of the Renaissance printers who played an important role in the
advance of printing were also accomplished musicians, composers
and arrangers, and used the new printing process developed by
Gutenberg and others to publish and distribute music. This was
the first stages of music being made widely available to the public.
The spread of instrumental
and vocal music during the Renaissance was in large part due to
a number of enterprising music printers, many of whom were active
musicians and composers and played a direct role in arranging
the pieces which they published. The most prominent among them
were the Italian Ottaviano Petrucci of Venice, the Parisian Pierre
Attaingnant, the Flemish Teilman Susato and later the Venetian
Antonio Gardano whose sons later went on to form one of most important
music publishing firms of the era.
Petrucci is said
to be the printer who produced the first collection of music using
the new Gutenberg moveable type process. He worked with a process
known as "multiple-impression printing" - one press
run for the lines, another for the notes. This was able to produce
excellent quality and results, but was time consuming. Attaingnant
was responsible for the development and spread of "single-impression
music printing" - printing music from type at one impression
- staves, notes and text together rather than separately, as was
previously the case. This process cut time and costs considerably,
and enabled Attaingnant, and eventually all others, to produce
a wide range of music. This was the beginning of modern music
publishing and printing.
During the early
developments of printing, a large amount of excellent music was
created and printed. On this page, we will present some of this
music. As both printers and musicians, this page is a special
project. We hope you enjoy it.
following MIDI files were recorded as Standard MIDI files. MIDI
files will often sound different on each system, depending upon
your software and sound card but this will give you an idea of
the sound of this music. We created most of these files and a
few were discovered in various places on the Internet without
attribution. If anyone is aware of the original creator of any
of these MIDI files, please let us know.
(b. c. 1494, Douai?, France d. 1551/52, Paris) was the son-in-law
and heir of the printer-engraver Philippe Pigouchet (fl. 1490-1514).
Beginning with a collection of chansons dated April 4, 1527, he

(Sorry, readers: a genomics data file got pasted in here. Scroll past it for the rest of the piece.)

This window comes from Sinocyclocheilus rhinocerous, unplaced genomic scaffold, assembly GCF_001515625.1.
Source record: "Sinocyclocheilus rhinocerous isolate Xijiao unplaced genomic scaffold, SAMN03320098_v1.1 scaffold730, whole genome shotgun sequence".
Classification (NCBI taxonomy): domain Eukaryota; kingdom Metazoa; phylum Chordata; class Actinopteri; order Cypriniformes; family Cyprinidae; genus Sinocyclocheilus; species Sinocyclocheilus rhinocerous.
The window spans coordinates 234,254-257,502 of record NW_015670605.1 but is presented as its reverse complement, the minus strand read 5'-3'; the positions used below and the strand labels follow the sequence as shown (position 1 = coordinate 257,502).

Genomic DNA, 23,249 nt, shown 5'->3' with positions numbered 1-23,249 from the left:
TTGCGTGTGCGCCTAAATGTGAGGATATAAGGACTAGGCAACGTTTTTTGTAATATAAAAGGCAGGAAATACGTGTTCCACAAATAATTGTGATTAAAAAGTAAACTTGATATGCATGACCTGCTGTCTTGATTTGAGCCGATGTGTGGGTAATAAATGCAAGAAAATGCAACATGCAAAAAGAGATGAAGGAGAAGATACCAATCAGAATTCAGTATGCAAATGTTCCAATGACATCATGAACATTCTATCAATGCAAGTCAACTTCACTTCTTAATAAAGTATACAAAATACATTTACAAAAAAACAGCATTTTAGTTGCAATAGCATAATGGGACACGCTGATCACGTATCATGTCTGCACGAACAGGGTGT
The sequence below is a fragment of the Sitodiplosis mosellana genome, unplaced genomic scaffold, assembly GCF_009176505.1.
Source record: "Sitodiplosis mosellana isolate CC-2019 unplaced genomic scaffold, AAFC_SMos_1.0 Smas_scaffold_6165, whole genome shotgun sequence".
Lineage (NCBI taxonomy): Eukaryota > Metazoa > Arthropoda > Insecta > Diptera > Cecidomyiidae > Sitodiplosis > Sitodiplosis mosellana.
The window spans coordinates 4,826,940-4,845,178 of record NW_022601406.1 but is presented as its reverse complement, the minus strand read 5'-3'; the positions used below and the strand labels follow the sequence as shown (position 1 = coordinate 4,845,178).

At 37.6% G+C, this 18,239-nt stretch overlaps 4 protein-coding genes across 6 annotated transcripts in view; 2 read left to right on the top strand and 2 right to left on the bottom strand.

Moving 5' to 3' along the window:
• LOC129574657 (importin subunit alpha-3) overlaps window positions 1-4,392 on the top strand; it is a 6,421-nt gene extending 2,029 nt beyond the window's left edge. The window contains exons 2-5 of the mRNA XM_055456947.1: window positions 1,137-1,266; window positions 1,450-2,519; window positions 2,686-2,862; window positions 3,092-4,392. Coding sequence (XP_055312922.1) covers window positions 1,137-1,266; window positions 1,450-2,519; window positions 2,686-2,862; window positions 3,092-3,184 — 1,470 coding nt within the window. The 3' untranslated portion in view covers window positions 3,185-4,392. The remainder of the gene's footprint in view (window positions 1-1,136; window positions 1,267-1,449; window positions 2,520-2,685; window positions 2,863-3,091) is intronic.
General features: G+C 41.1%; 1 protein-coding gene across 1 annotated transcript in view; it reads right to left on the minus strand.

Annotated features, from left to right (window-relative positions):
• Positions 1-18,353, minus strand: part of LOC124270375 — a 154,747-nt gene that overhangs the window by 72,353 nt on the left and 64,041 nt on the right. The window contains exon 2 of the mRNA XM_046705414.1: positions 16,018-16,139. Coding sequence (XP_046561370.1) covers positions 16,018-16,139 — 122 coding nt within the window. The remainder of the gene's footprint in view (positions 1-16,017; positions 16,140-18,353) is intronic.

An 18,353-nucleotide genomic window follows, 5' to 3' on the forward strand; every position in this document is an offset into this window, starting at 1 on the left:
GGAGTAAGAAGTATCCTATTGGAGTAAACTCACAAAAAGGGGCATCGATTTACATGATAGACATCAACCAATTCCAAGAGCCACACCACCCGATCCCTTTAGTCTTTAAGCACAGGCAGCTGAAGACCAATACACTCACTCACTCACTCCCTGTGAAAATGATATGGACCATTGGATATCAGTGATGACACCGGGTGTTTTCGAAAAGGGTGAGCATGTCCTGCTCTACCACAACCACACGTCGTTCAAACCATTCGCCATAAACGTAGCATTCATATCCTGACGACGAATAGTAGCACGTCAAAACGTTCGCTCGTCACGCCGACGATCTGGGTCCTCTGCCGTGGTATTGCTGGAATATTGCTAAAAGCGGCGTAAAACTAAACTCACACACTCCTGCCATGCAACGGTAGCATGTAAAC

used movable type and a single impression, a method that was probably
his invention (earlier printers printed the staff and the notes
in separate impressions.)
Before 1527 Attaignant
began using a newly invented moveable music type, in which a fragment
of a musical staff was combined with a note on each piece of type.
He used the new type in a book of chansons, Chansons Nouvelles
(1528). Because Attaignant's single-impression method halved the
time and labour formerly needed to print music, it was quickly
adopted throughout Europe. Attaignant was the first to use the
printing press to achieve mass production in music publishing.
In 1537 he became music printer and bookseller to the French king
Francis I. His printing represents more than 150 outstanding composers
of his day and include chansons, dance collections, masses, motets,
psalms, and Passions. His 111 surviving publications are rich
in information about early 16th-century music.
Britannica.com and Encyclopedia Britannica, Inc.
Tourdion (another arrangement)
Dance #1 from "Magdalena"
Moderne (? - ca. 1561born in Slovenia)
was a music publisher in France, who was very active in Lyons
starting in 1523. His press issued publications of many kinds
but concentrated mostly on music starting in 1532. For years he
and Pierre Attaingnant, whose first book came out in 1528, were
the only music publishers active in France. Moderne concentrated
on newly composed music and thus produced the first (and in many
instances only) prints of the approximately 800 pieces he published.
He published works not only by the local circle of composers but
also by the Parisians and major figures like Gombert, Morales
and other papal musicians. His largest series was Le paragon
des chansons (eleven volumes, 1538-43), his most famous together